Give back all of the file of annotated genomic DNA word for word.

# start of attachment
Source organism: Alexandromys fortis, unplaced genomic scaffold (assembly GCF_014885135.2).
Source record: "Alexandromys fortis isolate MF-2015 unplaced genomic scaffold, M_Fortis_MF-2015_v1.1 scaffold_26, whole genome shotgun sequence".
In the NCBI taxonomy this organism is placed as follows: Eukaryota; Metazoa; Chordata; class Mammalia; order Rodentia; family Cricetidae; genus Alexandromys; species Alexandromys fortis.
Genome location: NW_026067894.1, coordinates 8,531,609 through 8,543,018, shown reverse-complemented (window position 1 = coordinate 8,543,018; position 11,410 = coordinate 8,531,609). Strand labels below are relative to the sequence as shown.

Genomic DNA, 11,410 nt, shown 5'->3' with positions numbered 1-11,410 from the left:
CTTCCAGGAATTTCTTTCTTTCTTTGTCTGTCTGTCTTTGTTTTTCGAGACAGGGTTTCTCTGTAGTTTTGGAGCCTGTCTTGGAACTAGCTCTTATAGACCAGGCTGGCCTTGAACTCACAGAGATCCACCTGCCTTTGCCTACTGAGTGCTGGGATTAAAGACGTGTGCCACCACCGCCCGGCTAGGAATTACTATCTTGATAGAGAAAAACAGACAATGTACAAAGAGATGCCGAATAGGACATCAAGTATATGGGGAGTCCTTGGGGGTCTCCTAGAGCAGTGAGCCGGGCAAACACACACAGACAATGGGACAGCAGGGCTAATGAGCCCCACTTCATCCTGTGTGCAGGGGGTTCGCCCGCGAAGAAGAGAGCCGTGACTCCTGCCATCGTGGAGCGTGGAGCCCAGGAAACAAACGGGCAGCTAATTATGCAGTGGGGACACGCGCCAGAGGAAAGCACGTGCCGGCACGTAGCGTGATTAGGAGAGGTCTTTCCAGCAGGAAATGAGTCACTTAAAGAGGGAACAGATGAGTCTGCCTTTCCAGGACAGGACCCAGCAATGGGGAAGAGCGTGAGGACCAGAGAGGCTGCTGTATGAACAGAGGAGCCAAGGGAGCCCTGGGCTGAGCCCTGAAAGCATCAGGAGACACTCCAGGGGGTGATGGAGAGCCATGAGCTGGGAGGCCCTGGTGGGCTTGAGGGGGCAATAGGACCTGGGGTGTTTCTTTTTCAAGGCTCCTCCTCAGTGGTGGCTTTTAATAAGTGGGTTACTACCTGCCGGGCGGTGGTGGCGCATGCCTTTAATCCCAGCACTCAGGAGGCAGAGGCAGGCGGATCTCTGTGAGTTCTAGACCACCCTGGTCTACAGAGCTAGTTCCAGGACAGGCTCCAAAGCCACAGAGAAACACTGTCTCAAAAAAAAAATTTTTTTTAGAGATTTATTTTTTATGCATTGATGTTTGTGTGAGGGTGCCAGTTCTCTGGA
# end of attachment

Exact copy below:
Source organism: Alexandromys fortis, unplaced genomic scaffold (assembly GCF_014885135.2).
Source record: "Alexandromys fortis isolate MF-2015 unplaced genomic scaffold, M_Fortis_MF-2015_v1.1 scaffold_26, whole genome shotgun sequence".
In the NCBI taxonomy this organism is placed as follows: Eukaryota; Metazoa; Chordata; class Mammalia; order Rodentia; family Cricetidae; genus Alexandromys; species Alexandromys fortis.
Genome location: NW_026067894.1, coordinates 8,531,609 through 8,543,018, shown reverse-complemented (window position 1 = coordinate 8,543,018; position 11,410 = coordinate 8,531,609). Strand labels below are relative to the sequence as shown.

Genomic DNA, 11,410 nt, shown 5'->3' with positions numbered 1-11,410 from the left:
CTTCCAGGAATTTCTTTCTTTCTTTGTCTGTCTGTCTTTGTTTTTCGAGACAGGGTTTCTCTGTAGTTTTGGAGCCTGTCTTGGAACTAGCTCTTATAGACCAGGCTGGCCTTGAACTCACAGAGATCCACCTGCCTTTGCCTACTGAGTGCTGGGATTAAAGACGTGTGCCACCACCGCCCGGCTAGGAATTACTATCTTGATAGAGAAAAACAGACAATGTACAAAGAGATGCCGAATAGGACATCAAGTATATGGGGAGTCCTTGGGGGTCTCCTAGAGCAGTGAGCCGGGCAAACACACACAGACAATGGGACAGCAGGGCTAATGAGCCCCACTTCATCCTGTGTGCAGGGGGTTCGCCCGCGAAGAAGAGAGCCGTGACTCCTGCCATCGTGGAGCGTGGAGCCCAGGAAACAAACGGGCAGCTAATTATGCAGTGGGGACACGCGCCAGAGGAAAGCACGTGCCGGCACGTAGCGTGATTAGGAGAGGTCTTTCCAGCAGGAAATGAGTCACTTAAAGAGGGAACAGATGAGTCTGCCTTTCCAGGACAGGACCCAGCAATGGGGAAGAGCGTGAGGACCAGAGAGGCTGCTGTATGAACAGAGGAGCCAAGGGAGCCCTGGGCTGAGCCCTGAAAGCATCAGGAGACACTCCAGGGGGTGATGGAGAGCCATGAGCTGGGAGGCCCTGGTGGGCTTGAGGGGGCAATAGGACCTGGGGTGTTTCTTTTTCAAGGCTCCTCCTCAGTGGTGGCTTTTAATAAGTGGGTTACTACCTGCCGGGCGGTGGTGGCGCATGCCTTTAATCCCAGCACTCAGGAGGCAGAGGCAGGCGGATCTCTGTGAGTTCTAGACCACCCTGGTCTACAGAGCTAGTTCCAGGACAGGCTCCAAAGCCACAGAGAAACACTGTCTCAAAAAAAAAATTTTTTTTAGAGATTTATTTTTTATGCATTGATGTTTGTGTGAGGGTGCCAGTTCTCTGGA